There are already plenty of questions about what to do when websites store plain-text passwords. But this one is a little different.
I use a piece of open-source (see below) software for playing games. It requires a user account that isn't directly linked to any services. Log-in consists of entering a username and a password into a dialogue, but that dialogue also provides a "Save Password" option.
This option saves the password using an API designed for storing settings in cross-platform applications. But due to the fact it's meant to save non-confidential settings that can be changed outside of the application, it saves the data in plain-text. And it does so in locations that don't require any special permissions to access. For example, on Windows the API stores the settings in the registry (in a location that even non-admins at least have read-only access too).
The API is being passed the password in plain-text and thus storing the plain-text password. This means I can run a simple command from a non-elevated prompt on my machine now and get the last password I used in plain-text.
Additionally, any software on my computer can easily access this information. I recently wrote a small program that updated certain files the software uses. However, I started getting complaints that the program couldn't edit the files even though it found them. It turned out that users hadn't been running the program as an administrator. But that means that even though my program wasn't allowed to access the program's game files, it was allowed to read the same registry keys that contain the plain-text password, even when Windows' security had blocked it as a downloaded program.
I've brought up the issue before, but despite my best efforts, no one seems to be taking this as a serious problem(see below).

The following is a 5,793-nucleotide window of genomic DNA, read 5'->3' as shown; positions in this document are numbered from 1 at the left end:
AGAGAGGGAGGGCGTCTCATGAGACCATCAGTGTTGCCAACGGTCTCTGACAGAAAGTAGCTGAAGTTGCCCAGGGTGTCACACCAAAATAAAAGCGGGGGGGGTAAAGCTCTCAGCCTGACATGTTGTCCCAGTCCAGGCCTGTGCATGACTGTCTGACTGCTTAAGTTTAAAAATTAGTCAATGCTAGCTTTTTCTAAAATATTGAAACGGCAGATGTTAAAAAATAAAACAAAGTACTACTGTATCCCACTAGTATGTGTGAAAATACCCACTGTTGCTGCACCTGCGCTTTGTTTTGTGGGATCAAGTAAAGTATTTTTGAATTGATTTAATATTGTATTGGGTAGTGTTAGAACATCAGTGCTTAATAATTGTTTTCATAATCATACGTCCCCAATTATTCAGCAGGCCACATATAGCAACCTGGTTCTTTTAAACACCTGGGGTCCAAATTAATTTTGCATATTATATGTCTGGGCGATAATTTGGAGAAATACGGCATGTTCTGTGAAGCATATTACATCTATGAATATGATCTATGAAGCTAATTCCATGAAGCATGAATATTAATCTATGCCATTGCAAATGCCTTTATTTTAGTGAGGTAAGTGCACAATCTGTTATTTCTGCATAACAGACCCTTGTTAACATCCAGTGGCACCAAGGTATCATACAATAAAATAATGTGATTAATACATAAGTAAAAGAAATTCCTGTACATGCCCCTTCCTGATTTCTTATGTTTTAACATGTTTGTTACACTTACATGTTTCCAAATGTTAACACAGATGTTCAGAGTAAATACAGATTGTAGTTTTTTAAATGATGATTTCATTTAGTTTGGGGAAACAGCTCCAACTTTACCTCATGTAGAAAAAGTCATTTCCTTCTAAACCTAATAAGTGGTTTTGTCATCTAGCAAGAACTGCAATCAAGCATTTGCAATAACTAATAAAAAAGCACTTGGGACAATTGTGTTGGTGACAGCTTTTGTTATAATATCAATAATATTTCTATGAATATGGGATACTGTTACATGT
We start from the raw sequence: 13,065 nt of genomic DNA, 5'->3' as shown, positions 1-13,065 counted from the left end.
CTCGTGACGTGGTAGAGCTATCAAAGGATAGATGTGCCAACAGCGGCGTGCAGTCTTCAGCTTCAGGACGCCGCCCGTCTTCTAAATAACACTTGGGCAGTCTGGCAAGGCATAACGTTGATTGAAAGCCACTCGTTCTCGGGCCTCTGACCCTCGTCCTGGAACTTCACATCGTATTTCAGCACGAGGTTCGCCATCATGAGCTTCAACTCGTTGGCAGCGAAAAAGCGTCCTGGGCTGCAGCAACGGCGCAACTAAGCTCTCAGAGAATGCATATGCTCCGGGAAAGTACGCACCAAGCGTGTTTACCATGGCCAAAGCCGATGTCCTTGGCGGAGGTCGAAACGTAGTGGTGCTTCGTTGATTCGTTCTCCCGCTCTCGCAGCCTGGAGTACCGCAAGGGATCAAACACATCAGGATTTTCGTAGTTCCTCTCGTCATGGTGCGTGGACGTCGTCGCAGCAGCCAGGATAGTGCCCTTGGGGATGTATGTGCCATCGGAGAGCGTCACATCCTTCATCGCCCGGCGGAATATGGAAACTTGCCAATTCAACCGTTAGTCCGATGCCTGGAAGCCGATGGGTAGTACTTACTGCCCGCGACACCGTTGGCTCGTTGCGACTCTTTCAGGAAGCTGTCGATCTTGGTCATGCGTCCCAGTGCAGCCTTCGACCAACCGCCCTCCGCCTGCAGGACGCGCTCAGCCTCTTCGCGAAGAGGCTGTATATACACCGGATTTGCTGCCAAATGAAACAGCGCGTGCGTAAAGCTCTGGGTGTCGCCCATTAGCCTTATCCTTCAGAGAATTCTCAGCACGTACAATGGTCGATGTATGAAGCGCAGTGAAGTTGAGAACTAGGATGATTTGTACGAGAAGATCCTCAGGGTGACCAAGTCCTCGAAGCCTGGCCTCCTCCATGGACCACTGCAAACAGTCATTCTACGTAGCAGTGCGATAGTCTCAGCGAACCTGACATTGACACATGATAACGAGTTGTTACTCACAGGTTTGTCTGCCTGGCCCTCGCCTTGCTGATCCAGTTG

Question: Am I making 'much ado about nothing', or is storing the password in plain-text locally just as serious a problem as I believe storing the password in plain-text anywhere is?
Note: It being open-source does mean I could "fix" the problem, but there are some issues:
It's fully cross-platform (and there is no platform specific code used). Most systems I know that could store the password in a relatively secure manner are highly platform dependent (like DPAPI)
The main development group is extremely small, and it doesn't seem any of them understands the relevance of securing the passwords. I've brought up the topic before, and the response I got makes it unlikely that a PR will get any result. The only person who runs a server using the software that I know of brushed it off as me "arguing for the sake of arguing". His response was:
"I don't know that I agree that the responsibility falls on the tool, that's like saying we shouldn't build guns cause they can be used in a bad way its up to the person using the tool to take on that responsibility"... "if some one is dumb enough to put there bank account password into [the program] maybe they should consider doing some research into security".
I then recalled seeing something about the passwords stored with encryption, so I tried to convince him that some of the same reasoning that dictates databases should encrypt passwords applied to locally stored passwords. But he disagreed (it seems the fact the passwords are encrypted at all is a little bit of cargo cult programming):
"the db is publicly accessible [I don't see why it should be that's a whole other issue], thats completely different. your machine shouldnt be sitting out in the world for people to access" ... "once again, if your machine is dangling out in the world with no protection dont come crying"
The average user doesn't seem to understand the relevance either, so forking the repo and providing a fix won't do anything. Since the software is for a free game with no ranking or monetization, they don't understand why I'd be so concerned about someone finding out my password (or why they should be). The slightly more knowledgeable ones simply brush it off saying that it's a user's fault if their password isn't unique to that account.
I don't agree there should be a "Save Password" function at all. Storing passwords locally is notoriously difficult to do correctly (even systems like DPAPI are far from perfect). I rarely feel that it's worth the trouble to provide the functionality. And I especially don't see the point for a program like this one.